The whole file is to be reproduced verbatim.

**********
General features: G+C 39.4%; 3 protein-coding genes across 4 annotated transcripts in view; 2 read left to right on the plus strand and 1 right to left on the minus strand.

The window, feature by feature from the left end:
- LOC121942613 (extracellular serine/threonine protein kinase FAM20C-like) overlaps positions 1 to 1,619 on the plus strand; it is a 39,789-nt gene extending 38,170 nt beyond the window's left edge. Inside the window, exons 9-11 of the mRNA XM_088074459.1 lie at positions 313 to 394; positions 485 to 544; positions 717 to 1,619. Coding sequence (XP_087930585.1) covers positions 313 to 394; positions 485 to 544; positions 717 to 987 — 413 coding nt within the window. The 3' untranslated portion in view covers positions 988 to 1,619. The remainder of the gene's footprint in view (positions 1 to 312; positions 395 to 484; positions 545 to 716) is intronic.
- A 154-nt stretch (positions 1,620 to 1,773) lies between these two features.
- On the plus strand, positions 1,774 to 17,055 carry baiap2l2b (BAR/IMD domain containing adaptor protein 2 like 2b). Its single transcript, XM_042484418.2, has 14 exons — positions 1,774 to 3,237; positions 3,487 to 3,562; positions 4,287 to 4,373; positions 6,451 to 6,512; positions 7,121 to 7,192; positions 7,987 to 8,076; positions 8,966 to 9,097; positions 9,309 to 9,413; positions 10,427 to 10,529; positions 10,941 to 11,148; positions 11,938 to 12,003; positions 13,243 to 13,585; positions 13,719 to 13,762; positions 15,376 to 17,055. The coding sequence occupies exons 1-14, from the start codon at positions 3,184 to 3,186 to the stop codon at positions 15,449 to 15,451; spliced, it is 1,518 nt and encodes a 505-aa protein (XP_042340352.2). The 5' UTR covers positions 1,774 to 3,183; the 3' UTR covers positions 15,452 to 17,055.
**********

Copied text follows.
General features: G+C 39.4%; 3 protein-coding genes across 4 annotated transcripts in view; 2 read left to right on the plus strand and 1 right to left on the minus strand.

The window, feature by feature from the left end:
- LOC121942613 (extracellular serine/threonine protein kinase FAM20C-like) overlaps positions 1 to 1,619 on the plus strand; it is a 39,789-nt gene extending 38,170 nt beyond the window's left edge. Inside the window, exons 9-11 of the mRNA XM_088074459.1 lie at positions 313 to 394; positions 485 to 544; positions 717 to 1,619. Coding sequence (XP_087930585.1) covers positions 313 to 394; positions 485 to 544; positions 717 to 987 — 413 coding nt within the window. The 3' untranslated portion in view covers positions 988 to 1,619. The remainder of the gene's footprint in view (positions 1 to 312; positions 395 to 484; positions 545 to 716) is intronic.
- A 154-nt stretch (positions 1,620 to 1,773) lies between these two features.
- On the plus strand, positions 1,774 to 17,055 carry baiap2l2b (BAR/IMD domain containing adaptor protein 2 like 2b). Its single transcript, XM_042484418.2, has 14 exons — positions 1,774 to 3,237; positions 3,487 to 3,562; positions 4,287 to 4,373; positions 6,451 to 6,512; positions 7,121 to 7,192; positions 7,987 to 8,076; positions 8,966 to 9,097; positions 9,309 to 9,413; positions 10,427 to 10,529; positions 10,941 to 11,148; positions 11,938 to 12,003; positions 13,243 to 13,585; positions 13,719 to 13,762; positions 15,376 to 17,055. The coding sequence occupies exons 1-14, from the start codon at positions 3,184 to 3,186 to the stop codon at positions 15,449 to 15,451; spliced, it is 1,518 nt and encodes a 505-aa protein (XP_042340352.2). The 5' UTR covers positions 1,774 to 3,183; the 3' UTR covers positions 15,452 to 17,055.